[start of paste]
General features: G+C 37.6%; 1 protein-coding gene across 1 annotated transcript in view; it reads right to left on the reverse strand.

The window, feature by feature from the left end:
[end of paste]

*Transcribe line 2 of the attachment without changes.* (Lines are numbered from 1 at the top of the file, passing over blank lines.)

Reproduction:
The window, feature by feature from the left end: